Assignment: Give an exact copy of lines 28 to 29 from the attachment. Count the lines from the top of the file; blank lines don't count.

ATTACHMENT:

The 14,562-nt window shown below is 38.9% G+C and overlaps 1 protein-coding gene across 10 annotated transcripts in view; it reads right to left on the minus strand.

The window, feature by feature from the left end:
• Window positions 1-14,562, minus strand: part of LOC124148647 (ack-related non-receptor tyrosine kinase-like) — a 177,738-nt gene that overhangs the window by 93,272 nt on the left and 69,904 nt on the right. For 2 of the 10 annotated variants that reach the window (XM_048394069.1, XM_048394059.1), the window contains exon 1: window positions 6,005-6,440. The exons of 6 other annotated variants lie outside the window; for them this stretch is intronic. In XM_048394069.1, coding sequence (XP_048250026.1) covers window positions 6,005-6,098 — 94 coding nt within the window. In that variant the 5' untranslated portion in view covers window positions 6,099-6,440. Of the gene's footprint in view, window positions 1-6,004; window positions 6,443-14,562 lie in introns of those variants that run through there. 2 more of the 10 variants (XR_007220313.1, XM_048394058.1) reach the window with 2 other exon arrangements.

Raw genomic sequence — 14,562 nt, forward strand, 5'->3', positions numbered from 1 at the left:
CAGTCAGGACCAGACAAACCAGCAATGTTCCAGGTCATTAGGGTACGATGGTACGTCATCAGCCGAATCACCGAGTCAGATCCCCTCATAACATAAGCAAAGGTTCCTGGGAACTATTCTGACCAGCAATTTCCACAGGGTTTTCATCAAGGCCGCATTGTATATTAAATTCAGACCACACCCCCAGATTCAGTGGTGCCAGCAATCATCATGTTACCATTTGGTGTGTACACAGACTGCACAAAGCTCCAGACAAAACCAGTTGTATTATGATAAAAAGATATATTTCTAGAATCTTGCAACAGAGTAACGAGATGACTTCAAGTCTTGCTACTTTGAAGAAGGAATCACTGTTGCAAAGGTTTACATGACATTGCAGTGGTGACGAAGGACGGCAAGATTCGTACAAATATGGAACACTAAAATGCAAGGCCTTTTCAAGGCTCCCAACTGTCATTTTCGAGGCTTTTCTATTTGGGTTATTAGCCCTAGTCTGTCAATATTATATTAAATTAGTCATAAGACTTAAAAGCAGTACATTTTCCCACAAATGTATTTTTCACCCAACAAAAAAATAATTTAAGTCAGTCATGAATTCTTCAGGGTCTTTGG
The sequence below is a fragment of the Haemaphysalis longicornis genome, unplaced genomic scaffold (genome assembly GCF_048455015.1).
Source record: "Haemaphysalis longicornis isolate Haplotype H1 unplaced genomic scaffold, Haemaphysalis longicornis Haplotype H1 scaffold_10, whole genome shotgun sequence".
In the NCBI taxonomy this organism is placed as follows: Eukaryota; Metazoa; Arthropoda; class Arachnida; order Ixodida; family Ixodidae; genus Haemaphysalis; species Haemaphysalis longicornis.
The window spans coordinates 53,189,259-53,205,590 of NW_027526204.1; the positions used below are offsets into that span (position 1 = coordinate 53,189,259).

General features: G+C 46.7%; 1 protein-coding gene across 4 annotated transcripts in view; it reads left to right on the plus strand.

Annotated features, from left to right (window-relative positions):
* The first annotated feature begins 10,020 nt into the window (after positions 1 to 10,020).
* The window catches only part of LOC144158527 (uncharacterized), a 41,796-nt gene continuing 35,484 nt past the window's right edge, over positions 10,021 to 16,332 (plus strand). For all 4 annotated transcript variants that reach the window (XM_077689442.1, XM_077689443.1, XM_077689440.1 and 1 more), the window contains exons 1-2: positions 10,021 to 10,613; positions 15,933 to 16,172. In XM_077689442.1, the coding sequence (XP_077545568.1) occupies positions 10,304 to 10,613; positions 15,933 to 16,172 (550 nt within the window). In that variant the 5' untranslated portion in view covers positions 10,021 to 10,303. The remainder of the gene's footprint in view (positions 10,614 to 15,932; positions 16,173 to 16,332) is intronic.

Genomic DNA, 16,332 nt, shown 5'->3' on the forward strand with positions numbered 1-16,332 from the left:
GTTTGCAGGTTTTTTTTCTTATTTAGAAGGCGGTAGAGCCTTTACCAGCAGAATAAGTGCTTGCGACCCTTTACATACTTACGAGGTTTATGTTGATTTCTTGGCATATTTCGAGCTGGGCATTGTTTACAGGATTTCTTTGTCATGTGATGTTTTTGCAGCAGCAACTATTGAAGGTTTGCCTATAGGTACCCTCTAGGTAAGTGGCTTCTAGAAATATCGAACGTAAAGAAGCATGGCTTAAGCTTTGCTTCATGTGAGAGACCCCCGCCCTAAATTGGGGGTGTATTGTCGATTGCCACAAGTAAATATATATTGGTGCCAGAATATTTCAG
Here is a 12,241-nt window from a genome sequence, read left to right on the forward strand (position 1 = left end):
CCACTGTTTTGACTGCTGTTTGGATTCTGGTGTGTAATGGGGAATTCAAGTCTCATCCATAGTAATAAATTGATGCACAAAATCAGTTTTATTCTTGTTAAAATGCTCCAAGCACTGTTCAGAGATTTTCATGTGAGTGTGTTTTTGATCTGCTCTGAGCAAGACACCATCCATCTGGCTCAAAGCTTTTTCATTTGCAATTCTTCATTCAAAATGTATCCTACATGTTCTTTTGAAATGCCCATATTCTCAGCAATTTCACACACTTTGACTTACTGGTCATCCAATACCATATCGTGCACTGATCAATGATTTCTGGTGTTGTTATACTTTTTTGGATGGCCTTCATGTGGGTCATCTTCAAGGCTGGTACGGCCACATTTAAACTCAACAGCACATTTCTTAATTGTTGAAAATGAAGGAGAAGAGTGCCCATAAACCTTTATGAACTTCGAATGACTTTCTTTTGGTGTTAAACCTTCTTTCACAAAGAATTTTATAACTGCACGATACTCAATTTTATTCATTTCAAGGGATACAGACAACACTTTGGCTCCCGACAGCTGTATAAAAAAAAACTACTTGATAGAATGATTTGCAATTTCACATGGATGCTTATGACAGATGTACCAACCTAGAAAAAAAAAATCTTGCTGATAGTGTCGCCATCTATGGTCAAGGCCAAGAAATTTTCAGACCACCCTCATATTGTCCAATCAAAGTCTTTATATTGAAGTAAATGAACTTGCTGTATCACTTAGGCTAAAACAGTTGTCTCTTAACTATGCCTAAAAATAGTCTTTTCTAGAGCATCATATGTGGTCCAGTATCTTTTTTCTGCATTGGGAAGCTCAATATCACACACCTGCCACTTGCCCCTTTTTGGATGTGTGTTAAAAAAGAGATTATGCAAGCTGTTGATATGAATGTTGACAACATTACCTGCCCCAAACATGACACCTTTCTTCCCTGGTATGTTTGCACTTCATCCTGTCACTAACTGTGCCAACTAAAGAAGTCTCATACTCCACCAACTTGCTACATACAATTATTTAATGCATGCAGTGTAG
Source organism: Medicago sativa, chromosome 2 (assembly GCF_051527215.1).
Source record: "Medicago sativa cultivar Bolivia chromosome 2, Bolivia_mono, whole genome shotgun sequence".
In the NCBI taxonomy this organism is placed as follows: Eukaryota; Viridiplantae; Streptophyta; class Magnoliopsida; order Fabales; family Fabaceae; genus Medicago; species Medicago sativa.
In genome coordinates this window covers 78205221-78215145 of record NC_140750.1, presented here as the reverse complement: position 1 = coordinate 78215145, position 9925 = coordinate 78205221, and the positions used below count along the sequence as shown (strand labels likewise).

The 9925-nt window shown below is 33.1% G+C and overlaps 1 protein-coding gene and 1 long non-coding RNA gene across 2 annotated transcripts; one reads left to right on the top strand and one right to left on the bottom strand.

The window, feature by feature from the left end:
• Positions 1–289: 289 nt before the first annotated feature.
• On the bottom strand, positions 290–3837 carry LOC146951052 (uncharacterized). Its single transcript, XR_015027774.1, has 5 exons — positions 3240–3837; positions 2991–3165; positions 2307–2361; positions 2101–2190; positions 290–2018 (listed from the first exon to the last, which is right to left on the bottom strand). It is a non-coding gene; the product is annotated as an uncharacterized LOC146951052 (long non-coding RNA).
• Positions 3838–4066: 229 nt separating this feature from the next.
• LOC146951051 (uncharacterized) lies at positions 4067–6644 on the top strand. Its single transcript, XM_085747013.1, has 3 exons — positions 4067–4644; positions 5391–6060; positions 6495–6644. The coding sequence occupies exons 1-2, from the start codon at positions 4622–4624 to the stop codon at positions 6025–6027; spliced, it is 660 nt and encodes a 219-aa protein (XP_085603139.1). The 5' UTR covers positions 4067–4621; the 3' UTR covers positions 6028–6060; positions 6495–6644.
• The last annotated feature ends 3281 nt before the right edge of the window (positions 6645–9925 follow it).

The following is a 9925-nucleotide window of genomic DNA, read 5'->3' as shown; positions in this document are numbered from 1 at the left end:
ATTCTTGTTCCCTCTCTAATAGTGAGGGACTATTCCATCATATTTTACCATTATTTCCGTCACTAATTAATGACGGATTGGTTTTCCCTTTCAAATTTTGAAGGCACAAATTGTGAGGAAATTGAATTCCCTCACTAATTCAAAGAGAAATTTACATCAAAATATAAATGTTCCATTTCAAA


• The last annotated feature ends 3281 nt before the right edge of the window (positions 6645–9925 follow it).

The following is a 9925-nucleotide window of genomic DNA, read 5'->3' as shown; positions in this document are numbered from 1 at the left end: